Junkanoo. This word must be said in a hushed Holy Grail kind of way. It defines the culture of The Bahamas and commands the attention and attendance of most Bahamians.
The origin of the word Junkanoo is obscure. Some say it comes from the French “L’inconnu” (meaning ‘the unknown’), in reference to the masks worn by the paraders. Others say it’s from “John Canoe,” the name of an African tribal chief who demanded the right to celebrate with his people after being brought to the West Indies in slavery – it was about time he and the other chaps got to party properly.
It is believed that this festival began during the 16th and 17th centuries. The slaves were given a special holiday at Christmas time, when they could leave the plantations to be with their families and celebrate the holidays with African dance, music and costumes.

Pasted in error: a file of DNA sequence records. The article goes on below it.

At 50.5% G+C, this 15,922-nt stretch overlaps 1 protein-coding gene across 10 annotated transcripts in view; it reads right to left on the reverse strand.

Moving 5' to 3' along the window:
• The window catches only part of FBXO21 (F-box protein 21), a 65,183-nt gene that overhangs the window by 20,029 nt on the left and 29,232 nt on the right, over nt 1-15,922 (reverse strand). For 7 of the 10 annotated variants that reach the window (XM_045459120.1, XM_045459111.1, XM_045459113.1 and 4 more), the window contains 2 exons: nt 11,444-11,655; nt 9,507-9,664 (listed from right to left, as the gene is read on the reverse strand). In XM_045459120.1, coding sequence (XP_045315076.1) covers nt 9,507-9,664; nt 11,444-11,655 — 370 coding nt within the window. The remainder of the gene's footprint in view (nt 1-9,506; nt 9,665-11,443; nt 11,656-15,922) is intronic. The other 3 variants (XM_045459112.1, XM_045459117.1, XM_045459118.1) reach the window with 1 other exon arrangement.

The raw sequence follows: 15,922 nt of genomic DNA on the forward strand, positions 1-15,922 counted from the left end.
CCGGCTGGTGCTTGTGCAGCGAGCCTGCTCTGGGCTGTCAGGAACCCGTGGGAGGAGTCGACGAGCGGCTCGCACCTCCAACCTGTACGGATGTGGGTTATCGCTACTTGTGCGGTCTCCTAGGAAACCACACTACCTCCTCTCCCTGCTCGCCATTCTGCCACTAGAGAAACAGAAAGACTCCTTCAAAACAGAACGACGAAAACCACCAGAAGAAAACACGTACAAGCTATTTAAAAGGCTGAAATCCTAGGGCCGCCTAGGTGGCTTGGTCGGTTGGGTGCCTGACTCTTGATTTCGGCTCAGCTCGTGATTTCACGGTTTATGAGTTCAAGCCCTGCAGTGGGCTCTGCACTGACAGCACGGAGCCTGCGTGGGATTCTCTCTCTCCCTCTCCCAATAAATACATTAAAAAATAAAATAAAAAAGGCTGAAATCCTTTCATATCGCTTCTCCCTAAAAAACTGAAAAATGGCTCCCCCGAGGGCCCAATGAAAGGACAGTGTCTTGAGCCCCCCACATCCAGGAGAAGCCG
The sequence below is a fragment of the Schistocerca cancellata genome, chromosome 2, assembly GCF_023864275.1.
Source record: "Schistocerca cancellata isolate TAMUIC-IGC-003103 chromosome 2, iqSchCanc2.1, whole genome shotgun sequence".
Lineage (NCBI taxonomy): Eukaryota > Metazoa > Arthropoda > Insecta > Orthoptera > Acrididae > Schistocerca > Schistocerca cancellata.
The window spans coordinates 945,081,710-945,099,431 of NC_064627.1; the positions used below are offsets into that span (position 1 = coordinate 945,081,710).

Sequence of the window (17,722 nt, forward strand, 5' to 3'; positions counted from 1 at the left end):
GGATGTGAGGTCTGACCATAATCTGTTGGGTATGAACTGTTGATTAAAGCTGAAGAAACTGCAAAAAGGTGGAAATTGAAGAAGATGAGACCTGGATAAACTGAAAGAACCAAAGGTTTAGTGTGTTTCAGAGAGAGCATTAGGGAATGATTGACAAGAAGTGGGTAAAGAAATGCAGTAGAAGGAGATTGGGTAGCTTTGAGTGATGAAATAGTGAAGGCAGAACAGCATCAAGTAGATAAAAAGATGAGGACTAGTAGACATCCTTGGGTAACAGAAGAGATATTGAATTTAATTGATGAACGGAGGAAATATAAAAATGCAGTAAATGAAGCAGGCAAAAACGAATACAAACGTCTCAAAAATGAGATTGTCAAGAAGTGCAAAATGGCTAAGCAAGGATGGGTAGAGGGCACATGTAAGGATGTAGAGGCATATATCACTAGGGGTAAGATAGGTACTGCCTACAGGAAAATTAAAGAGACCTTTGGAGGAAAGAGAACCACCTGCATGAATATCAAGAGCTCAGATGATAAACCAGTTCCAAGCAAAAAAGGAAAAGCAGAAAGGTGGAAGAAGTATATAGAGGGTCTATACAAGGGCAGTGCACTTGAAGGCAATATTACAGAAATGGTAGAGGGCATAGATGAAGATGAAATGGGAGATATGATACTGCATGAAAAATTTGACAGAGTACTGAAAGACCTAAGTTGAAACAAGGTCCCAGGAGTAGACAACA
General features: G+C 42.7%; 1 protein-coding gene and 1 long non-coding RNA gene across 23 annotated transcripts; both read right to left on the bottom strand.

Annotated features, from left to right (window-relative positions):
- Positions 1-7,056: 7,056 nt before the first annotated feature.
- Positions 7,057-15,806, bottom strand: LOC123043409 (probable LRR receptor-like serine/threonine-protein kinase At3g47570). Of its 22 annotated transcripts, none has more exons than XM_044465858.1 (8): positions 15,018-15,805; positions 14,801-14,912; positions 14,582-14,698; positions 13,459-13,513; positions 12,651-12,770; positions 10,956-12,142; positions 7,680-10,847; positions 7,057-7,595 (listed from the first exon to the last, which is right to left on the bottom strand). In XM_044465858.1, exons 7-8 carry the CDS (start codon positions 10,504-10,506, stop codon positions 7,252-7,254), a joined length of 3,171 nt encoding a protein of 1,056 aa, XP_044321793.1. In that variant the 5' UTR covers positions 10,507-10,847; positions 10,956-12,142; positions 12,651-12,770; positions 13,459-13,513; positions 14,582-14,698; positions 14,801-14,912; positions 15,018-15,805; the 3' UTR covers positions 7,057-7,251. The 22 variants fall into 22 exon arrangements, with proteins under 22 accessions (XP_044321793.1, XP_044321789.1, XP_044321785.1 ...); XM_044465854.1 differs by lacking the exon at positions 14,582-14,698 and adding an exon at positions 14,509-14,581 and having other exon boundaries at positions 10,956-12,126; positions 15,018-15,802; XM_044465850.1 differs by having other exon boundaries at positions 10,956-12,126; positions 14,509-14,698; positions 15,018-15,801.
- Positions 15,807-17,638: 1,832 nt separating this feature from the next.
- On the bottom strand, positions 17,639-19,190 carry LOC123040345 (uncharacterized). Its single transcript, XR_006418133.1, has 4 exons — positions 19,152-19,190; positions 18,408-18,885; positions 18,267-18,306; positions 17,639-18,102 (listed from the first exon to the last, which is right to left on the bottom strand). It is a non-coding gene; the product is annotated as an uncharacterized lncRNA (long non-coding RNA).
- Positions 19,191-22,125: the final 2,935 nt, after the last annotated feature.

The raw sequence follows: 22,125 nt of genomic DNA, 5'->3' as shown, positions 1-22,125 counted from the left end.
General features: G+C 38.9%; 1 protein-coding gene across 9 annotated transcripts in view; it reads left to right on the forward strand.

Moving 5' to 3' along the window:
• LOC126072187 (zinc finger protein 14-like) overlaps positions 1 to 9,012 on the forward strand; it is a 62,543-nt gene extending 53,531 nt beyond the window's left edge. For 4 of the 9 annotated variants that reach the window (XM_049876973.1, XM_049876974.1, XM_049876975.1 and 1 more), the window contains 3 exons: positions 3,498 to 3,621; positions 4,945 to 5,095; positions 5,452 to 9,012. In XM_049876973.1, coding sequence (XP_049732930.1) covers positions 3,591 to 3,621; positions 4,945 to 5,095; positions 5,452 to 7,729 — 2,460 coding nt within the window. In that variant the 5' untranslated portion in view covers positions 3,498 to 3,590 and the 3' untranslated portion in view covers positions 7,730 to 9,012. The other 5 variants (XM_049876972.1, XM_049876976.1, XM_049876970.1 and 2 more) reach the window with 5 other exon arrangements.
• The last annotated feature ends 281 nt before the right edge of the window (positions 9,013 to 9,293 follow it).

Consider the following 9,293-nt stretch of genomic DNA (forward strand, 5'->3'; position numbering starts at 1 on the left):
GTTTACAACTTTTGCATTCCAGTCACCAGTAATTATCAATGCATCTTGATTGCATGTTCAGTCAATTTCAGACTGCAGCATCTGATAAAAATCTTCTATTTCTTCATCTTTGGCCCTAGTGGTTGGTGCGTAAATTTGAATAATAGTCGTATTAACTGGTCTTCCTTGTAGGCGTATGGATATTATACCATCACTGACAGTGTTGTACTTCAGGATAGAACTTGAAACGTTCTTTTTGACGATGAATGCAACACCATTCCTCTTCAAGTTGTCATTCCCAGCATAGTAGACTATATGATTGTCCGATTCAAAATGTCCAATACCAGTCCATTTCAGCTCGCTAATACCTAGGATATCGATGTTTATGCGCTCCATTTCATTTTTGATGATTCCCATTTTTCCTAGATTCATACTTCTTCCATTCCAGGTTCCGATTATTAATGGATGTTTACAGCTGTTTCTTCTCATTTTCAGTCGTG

On Boxing Day and New Year’s Day, my boys go out and ‘rush’ with the Zulus. They are Zulus because we happen to live close to Zulu headquarters, The Shack. The Shack is where bands of Zulus expend astonishing amounts of artistic energy from about the middle of the year to the last moments on Christmas day. And where astonishing amounts of good old Kalik beer is drunk. Our Bahamian national treasure, Kalik Beer, derives its name from the noise of the cow bell, K-k-kalik, k-k-kalik, k-k-kaliking.
Of course, up on the hill are the Warriors, who compete against the Zulus, also designing and constructing costumes and huge mobile sculptures, made from cardboard boxes all covered in finely fringed, brightly colored crepe paper. I am a Warrior, because Linda, my Sugar Mill partner, is a Warrior and because Linda’s husband Captain Bob, alongside Chippy, leads the Warriors. This means our household is divided, but in that division we support Junkanoo more completely.
Captain Bob, Chippy and I stood in the Warrior Shack in 200 degree heat last week to introduce my mini Junkanoo capsule collection, which I hope brings to life the beat of the cowbell, the rumble of the drums, and that incredible, wild spectacle of color.